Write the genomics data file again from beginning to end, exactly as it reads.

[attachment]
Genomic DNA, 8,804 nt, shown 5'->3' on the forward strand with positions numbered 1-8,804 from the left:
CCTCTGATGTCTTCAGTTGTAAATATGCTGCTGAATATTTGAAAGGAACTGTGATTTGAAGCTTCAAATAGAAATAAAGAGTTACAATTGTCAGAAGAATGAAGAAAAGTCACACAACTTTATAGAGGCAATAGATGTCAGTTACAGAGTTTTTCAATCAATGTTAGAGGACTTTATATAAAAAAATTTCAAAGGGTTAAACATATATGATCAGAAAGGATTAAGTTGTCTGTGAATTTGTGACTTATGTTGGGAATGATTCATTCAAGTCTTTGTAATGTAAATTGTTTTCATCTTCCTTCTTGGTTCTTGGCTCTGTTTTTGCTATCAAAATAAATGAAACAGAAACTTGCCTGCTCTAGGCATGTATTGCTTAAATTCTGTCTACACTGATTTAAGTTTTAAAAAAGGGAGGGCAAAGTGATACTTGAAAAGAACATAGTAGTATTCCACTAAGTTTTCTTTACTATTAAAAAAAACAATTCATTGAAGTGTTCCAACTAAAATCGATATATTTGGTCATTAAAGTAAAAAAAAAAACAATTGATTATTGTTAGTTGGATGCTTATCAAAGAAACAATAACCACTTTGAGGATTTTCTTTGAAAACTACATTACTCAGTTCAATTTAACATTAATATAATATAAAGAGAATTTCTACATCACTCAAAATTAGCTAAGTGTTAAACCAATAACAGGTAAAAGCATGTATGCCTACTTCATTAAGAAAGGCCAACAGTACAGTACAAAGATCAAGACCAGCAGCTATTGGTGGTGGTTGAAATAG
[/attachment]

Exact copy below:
Genomic DNA, 8,804 nt, shown 5'->3' on the forward strand with positions numbered 1-8,804 from the left:
CCTCTGATGTCTTCAGTTGTAAATATGCTGCTGAATATTTGAAAGGAACTGTGATTTGAAGCTTCAAATAGAAATAAAGAGTTACAATTGTCAGAAGAATGAAGAAAAGTCACACAACTTTATAGAGGCAATAGATGTCAGTTACAGAGTTTTTCAATCAATGTTAGAGGACTTTATATAAAAAAATTTCAAAGGGTTAAACATATATGATCAGAAAGGATTAAGTTGTCTGTGAATTTGTGACTTATGTTGGGAATGATTCATTCAAGTCTTTGTAATGTAAATTGTTTTCATCTTCCTTCTTGGTTCTTGGCTCTGTTTTTGCTATCAAAATAAATGAAACAGAAACTTGCCTGCTCTAGGCATGTATTGCTTAAATTCTGTCTACACTGATTTAAGTTTTAAAAAAGGGAGGGCAAAGTGATACTTGAAAAGAACATAGTAGTATTCCACTAAGTTTTCTTTACTATTAAAAAAAACAATTCATTGAAGTGTTCCAACTAAAATCGATATATTTGGTCATTAAAGTAAAAAAAAAAACAATTGATTATTGTTAGTTGGATGCTTATCAAAGAAACAATAACCACTTTGAGGATTTTCTTTGAAAACTACATTACTCAGTTCAATTTAACATTAATATAATATAAAGAGAATTTCTACATCACTCAAAATTAGCTAAGTGTTAAACCAATAACAGGTAAAAGCATGTATGCCTACTTCATTAAGAAAGGCCAACAGTACAGTACAAAGATCAAGACCAGCAGCTATTGGTGGTGGTTGAAATAG